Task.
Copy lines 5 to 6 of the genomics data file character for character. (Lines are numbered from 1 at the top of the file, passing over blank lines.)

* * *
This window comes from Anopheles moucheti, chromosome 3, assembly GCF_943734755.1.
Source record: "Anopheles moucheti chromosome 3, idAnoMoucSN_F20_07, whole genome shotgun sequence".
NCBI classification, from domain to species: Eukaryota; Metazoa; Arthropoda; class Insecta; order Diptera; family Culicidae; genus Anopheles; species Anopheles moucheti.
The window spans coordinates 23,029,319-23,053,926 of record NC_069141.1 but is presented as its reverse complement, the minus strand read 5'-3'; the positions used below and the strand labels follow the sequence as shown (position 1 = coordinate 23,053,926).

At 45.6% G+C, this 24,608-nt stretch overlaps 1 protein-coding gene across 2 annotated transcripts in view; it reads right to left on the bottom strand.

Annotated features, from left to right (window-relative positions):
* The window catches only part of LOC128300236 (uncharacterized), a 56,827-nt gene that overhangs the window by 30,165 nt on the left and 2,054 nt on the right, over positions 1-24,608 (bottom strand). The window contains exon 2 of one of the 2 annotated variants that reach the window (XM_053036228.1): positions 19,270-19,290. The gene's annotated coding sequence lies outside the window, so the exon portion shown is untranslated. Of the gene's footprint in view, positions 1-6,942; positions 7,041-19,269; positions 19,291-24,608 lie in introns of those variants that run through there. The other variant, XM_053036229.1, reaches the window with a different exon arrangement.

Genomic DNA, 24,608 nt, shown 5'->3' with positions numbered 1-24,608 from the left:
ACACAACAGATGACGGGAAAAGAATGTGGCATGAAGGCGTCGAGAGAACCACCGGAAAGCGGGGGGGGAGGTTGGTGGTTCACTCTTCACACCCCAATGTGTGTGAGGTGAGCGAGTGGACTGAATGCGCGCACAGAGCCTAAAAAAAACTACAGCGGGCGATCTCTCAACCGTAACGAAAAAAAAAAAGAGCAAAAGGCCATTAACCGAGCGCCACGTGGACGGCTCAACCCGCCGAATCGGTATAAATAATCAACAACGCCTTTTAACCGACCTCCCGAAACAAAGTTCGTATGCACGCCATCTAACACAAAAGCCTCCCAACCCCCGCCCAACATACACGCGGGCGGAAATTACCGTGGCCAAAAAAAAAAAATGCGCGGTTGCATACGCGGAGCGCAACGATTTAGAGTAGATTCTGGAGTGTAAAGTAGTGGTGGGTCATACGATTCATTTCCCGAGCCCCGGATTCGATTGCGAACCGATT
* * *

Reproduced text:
At 45.6% G+C, this 24,608-nt stretch overlaps 1 protein-coding gene across 2 annotated transcripts in view; it reads right to left on the bottom strand.

Annotated features, from left to right (window-relative positions):